Then Virgil said, "Tell him quickly, I am not he, I am not he thou thinkest." And I answered as was enjoined on me; whereat the spirit quite twisted his feet. Thereafter, sighing and with tearful voice, he said to me, "Then what dost thou require of me? If to know who I am concerneth thee so much that thou hast crossed the bank therefor, know that I was vested with the Great Mantle; and verily I was a son of the She-Bear,[1] so eager to advance the cubs, that up there I put wealth, and here myself, into the purse. Beneath my head are stretched the others that preceded me in simony, flattened through the fissures of the rock. There below shall I likewise sink, when he shall come whom I believed thou wert, then when I put to thee the sudden question; but already the time is longer that I have cooked my feet, and that I have been thus upside down, than he will stay planted with red feet; for after him will come, of uglier deed, from westward, a shepherd without law,[2] such as must cover him and me again. A new Jason will he be, of whom it is read in Maccabees;[3] and as to that one his king was compliant, so unto this he who rules France shall be."[4]

[1] Nicholas was of the Orsini family.

[2] Clement V., who will come from Avignon, and in a little more than ten years after the death of Boniface. Nicholas had already "cooked his feet" for twenty years. The prophecy of the death of Clement after a shorter time affords an indication that this canto was not written until after 1314, the year of his death.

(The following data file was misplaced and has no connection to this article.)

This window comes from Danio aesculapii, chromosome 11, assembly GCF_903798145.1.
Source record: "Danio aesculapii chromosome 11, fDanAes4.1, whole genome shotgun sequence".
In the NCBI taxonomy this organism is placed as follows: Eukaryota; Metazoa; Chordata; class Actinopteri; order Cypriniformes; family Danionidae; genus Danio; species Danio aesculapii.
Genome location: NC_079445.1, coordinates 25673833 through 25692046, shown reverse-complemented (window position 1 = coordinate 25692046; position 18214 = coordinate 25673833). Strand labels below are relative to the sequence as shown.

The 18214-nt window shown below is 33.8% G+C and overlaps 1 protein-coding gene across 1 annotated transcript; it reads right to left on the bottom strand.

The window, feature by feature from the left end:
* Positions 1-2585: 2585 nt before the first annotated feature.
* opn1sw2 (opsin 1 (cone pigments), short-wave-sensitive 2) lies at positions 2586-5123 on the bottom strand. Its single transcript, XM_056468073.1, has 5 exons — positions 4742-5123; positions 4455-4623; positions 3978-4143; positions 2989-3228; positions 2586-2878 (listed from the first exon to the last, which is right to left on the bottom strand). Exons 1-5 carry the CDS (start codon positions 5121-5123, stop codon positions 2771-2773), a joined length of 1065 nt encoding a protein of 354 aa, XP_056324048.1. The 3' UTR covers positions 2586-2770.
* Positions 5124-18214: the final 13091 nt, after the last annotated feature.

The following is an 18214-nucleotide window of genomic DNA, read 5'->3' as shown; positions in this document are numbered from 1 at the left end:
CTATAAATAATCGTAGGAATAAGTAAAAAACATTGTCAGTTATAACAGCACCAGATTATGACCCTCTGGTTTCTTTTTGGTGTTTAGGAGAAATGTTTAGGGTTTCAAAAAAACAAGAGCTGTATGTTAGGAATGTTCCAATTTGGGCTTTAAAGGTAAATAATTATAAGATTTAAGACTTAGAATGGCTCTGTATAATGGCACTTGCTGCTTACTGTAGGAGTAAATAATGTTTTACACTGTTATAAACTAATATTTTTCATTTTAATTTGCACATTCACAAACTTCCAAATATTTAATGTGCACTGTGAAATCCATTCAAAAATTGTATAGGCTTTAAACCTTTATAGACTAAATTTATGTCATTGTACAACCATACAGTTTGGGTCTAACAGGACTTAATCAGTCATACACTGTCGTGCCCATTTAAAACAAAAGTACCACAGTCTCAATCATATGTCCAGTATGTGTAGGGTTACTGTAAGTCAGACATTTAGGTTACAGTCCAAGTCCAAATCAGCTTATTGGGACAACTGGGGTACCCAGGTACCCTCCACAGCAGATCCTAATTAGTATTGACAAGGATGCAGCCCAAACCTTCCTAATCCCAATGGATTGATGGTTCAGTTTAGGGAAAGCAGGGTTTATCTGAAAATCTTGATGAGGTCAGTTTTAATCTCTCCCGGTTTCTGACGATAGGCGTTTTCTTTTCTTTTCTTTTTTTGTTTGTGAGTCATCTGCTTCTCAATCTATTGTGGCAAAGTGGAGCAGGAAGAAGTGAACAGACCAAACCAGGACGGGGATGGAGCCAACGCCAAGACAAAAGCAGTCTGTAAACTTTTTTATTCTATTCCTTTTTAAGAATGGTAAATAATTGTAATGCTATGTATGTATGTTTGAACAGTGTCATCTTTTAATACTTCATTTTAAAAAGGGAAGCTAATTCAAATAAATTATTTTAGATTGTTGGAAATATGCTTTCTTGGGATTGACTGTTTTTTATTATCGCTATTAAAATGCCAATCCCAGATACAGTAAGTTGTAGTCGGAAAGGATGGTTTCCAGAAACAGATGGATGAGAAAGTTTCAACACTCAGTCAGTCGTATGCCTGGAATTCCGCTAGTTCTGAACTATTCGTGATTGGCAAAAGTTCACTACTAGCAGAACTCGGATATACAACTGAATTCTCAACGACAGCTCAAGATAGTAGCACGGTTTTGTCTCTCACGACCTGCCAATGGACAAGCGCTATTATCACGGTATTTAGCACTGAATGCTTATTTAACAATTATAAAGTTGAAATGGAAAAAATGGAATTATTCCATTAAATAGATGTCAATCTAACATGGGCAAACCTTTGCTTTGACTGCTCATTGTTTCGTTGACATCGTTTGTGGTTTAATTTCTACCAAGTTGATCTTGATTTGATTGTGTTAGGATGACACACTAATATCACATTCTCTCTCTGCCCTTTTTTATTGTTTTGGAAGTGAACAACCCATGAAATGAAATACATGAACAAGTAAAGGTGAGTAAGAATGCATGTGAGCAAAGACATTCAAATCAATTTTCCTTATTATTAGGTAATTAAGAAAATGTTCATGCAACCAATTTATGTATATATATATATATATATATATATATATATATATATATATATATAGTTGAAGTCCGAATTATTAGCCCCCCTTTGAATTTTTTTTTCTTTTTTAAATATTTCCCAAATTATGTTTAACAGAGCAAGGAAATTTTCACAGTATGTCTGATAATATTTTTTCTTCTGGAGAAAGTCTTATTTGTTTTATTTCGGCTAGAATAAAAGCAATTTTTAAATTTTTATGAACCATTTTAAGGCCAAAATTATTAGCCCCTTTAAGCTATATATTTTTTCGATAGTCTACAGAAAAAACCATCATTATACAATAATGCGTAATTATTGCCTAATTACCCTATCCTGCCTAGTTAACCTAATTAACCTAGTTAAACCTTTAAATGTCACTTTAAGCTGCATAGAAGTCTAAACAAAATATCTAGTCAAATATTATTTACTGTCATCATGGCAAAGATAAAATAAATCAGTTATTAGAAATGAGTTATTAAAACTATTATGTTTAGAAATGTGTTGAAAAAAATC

[3] The story of Jason, "that ungodly wretch and no high-priest" who bought the high-priesthood from King Antiochus, is told in 2 Maccabees iv. Its application to the Pope was plain.

[4] "He who rules France" was Philip the Fair.

I know not if here I was too audacious that I only answered him in this strain, "Pray now tell me how much treasure our Lord desired of Saint Peter before he placed the keys in his keeping? Surely he required nothing save 'Follow me.' Nor did Peter or the others require of Matthias gold or silver, when he was chosen to the place which the guilty soul had lost. Therefore stay thou, for thou art rightly punished, and guard well the ill-gotten money that against Charles[1] made thee to be bold. And were it not that reverence for the Supreme Keys that thou heldest in the glad life still forbiddeth me, I would use words still more grave; for your avarice saddens the world, trampling down the good and exalting the bad. Of you shepherds the Evangelist was aware, when she that sitteth upon the waters was seen by him to fornicate with kings: that woman that was born with the seven heads, and from the ten horns had evidence, so long as virtue pleased her spouse.[2] Ye have made you a god of gold and silver: and what difference is there between you and the idolater save that he worships one and ye a hundred? Ah Constantine! of how much ill was mother, not thy conversion, but that dowry which the first rich Father received from thee!"[3]

[1] Charles of Anjou, of whom Nicholas III, was the enemy. He was charged with having been bribed to support the attempt to expel the French from Sicily, which began with the Sicilian Vespers in 1282.

[2] Dante deals freely with the figures of the Apocalypse: Revelation wii. The woman here stands for the Church; her seven heads may be interpreted as the Seven Sacraments, and her ten horns as the Commandments; her spouse is the Pope.

[3] The reference is to the so-called Donation of Constantine, the reality of which was generally accepted till long after Dante's time.

And, while I was singing these notes to him, whether anger or conscience stung him, he violently quivered with both feet. I believe, forsooth, that it had pleased my Leader, with so contented look be listened ever to the sound of the true words uttered. Thereupon with both his arms he took me, and when he had me wholly on his breast, remounted on the way by which he had descended. Nor did he tire of holding me clasped till he had borne me up to the summit of the arch which is the passage from the fourth to the fifth dyke. Here softly he laid down his burden, softly because of the ragged and steep crag, that would be a difficult pass for goats. Thence another great valley was discovered to me.